Other conventional implementations within the realm of search technology, suffer from additional limitations. Such limitations include requiring multiple search fields in which a user must identify the type of attribute to search within (e.g. must select ‘artist’ to search on an artist's name). The limitations make it difficult to search using different attribute types. In addition, much of the available data is not available as search criteria or for display in the results of a search.
For the reasons stated above, and for other reasons stated below which will become apparent to those skilled in the art upon reading and understanding the present specification, there is a need in the art for locating and distributing aggregations of products that can be distributed individually. There is also a need for more complete searches, results that fit the search criteria, and coherent ordering of search results. In addition, there is a need to not require multiple search fields and to make available data that is available as search criteria or for display in the results of a search.
The above-mentioned shortcomings, disadvantages and problems are addressed herein, which will be understood by reading and studying the following specification.
In some aspects, a highly scaleable, large catalog, product search engine combines web-based search technologies that includes the use of indexes for quick response and use of a relevance engine to order results with product-oriented database technologies that includes storage of product data with associated categories of attributes and product/sub-product relationships to provide a fast and accurate search from within a single text field.
In other aspects, the search engine is implemented with products available for individual sale that have a whole/part (i.e. product/sub-product) relationship with other products also available for individual sale.
In yet another aspect, a search engine provides information on both “physical” music product and “digital” music products simultaneously, using a single search of an integrated index to bring back the most relevant possible matches to a user's query regardless of type of music product.
A relevance score is determined for each potential hit within search processing. The relevance score takes into consideration several different factors. Simply, a conventional relevance score is computed based on the assigned weight of an attribute type and the quality of the match based on an analysis of the words entered by the user and how and where they appear in the product or sub-product attributes.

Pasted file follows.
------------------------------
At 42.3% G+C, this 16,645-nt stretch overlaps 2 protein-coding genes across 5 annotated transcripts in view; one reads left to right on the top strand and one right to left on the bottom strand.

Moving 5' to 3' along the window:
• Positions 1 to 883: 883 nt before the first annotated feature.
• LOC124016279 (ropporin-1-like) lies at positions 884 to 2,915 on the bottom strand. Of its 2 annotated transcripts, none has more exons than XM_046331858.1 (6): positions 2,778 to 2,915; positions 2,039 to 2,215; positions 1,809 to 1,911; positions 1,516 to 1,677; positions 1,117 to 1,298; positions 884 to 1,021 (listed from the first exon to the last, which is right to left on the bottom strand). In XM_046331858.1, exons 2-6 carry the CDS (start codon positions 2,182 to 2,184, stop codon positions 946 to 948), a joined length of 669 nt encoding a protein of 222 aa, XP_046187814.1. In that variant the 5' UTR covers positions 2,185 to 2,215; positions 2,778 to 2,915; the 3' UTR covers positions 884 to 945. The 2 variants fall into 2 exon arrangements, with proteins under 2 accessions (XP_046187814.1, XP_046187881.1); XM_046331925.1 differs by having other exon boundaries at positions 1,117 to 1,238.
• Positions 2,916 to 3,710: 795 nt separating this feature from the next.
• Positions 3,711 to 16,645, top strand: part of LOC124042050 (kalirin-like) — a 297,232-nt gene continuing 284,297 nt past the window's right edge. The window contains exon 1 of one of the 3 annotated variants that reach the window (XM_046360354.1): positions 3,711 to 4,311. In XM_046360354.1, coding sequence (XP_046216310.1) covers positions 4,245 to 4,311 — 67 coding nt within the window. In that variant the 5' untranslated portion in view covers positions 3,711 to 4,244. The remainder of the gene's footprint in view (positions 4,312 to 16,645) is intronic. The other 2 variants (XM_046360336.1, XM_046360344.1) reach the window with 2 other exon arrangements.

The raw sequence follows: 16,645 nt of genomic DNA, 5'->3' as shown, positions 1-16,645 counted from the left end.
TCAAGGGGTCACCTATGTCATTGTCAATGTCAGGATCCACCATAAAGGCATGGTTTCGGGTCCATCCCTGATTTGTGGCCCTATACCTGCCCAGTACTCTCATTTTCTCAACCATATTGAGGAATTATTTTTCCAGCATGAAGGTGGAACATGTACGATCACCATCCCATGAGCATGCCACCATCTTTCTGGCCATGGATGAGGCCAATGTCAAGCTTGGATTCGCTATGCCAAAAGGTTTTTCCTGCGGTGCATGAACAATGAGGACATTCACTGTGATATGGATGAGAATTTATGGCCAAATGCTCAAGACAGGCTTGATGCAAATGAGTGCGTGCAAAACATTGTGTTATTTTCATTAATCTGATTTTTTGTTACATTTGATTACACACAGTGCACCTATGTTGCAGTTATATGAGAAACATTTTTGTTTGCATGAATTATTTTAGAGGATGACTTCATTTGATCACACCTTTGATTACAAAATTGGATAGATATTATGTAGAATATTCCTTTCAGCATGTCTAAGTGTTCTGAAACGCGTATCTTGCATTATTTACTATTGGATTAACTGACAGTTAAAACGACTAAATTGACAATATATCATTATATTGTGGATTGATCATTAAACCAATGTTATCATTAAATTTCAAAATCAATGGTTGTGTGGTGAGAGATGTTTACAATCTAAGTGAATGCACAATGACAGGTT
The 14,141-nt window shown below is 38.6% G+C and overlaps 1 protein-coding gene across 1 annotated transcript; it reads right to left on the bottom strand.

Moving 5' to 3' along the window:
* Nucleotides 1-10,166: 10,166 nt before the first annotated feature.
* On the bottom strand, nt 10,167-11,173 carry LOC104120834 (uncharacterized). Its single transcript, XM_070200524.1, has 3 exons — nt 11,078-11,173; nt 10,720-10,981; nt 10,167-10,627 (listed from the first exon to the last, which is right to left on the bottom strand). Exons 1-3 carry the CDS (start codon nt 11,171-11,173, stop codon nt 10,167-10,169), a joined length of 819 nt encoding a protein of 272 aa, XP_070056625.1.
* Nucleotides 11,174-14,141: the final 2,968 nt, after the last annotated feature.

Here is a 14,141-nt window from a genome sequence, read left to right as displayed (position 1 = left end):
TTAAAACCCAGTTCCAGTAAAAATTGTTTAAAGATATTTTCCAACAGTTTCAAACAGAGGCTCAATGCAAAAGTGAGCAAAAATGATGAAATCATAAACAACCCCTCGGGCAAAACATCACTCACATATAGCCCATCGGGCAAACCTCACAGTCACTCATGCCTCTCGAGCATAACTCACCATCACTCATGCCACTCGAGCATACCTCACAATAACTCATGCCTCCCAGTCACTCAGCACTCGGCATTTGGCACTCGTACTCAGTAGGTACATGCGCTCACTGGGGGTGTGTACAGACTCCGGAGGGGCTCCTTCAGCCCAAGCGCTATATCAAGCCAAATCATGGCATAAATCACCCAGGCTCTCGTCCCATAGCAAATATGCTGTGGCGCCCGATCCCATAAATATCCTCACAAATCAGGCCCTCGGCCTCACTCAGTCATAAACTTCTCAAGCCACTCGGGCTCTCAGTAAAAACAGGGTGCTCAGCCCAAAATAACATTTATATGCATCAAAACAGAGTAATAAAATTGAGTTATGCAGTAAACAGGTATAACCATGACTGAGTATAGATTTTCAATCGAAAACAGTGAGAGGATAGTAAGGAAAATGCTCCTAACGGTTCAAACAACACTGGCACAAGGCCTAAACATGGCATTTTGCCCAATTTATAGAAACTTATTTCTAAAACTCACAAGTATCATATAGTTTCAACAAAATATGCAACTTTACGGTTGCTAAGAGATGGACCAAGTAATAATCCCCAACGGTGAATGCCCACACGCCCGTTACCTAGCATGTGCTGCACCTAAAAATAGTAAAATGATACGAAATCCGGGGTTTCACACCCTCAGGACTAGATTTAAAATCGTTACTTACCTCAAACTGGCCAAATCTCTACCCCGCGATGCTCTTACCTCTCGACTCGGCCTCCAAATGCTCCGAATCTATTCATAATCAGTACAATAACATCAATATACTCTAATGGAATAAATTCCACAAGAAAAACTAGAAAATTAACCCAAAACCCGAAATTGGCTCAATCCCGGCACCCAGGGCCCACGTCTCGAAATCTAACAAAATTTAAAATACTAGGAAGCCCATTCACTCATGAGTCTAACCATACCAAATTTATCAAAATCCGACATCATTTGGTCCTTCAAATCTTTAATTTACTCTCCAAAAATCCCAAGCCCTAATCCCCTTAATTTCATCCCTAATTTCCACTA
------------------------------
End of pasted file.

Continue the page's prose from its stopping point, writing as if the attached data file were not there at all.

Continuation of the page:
Systems, clients, servers, methods, and computer-readable media of varying scope are described herein. In addition to the aspects and advantages described in this summary, further aspects and advantages will become apparent by reference to the drawings and by reading the detailed description that follows.
In the following detailed description, reference is made to the accompanying drawings that form a part hereof, and in which is shown by way of illustration specific embodiments which may be practiced. These embodiments are described in sufficient detail to enable those skilled in the art to practice the embodiments, and it is to be understood that other embodiments may be utilized and that logical, mechanical, electrical and other changes may be made without departing from the scope of the embodiments. The following detailed description is, therefore, not to be taken in a limiting sense.
The detailed description is divided into five sections. In the first section, system level overviews are described. In the second section, methods of embodiments are described. In the third section, particular implementations are described. In the fourth section, the hardware and the operating environment in conjunction with which embodiments may be practiced are described. Finally, in the fifth section, a conclusion of the detailed description is provided.
System 100 includes a search formation for a whole and/or a part 102 and search relevancy logic 104 that is received by a search engine 106. The search engine 106 searches for the whole/part information in a database 108 using the search relevancy logic 104. The result of the search by the search engine 106 includes a relevancy determination 110 that describes the relevancy of the retrieved wholes and/or portions.
The integration of the search relevancy logic 104 in the search by the search engine 106 in system 100 provides more complete searches for wholes/portions, provides search results that fit the search criteria of the wholes/portions, and provides coherent ordering of the search results based on the relevancy of the wholes/portions. System 100 also satisfies the need in the art for locating aggregations of parts of wholes that can be distributed individually.
In some embodiments, the search relevancy logic 104 is a shared library such as a stored procedure or a dynamic link library (DLL) that is external to the search engine 106, but accessed by the search engine 106. In other embodiments, the search relevancy logic 104 is internally integrated into the search engine 106 as a whole by compiling source code for the search relevancy logic 104 with source code for the search engine 106.
Method 200 includes transmitting 202 whole/part search information 102. Method 200 also includes receiving 204 whole/part search results. The information is obtained in reference to, associated with, or from, the whole/part search information 102 in
Method 300 includes receiving 302 whole/part search information 102. Method 300 also includes obtaining 304 whole/part search results that includes relevancy information 110. In an embodiment where the whole is a product, and the part is distributed separately, method 300 fulfills the need in the art for locating aggregations of portions of wholes that can be distributed individually.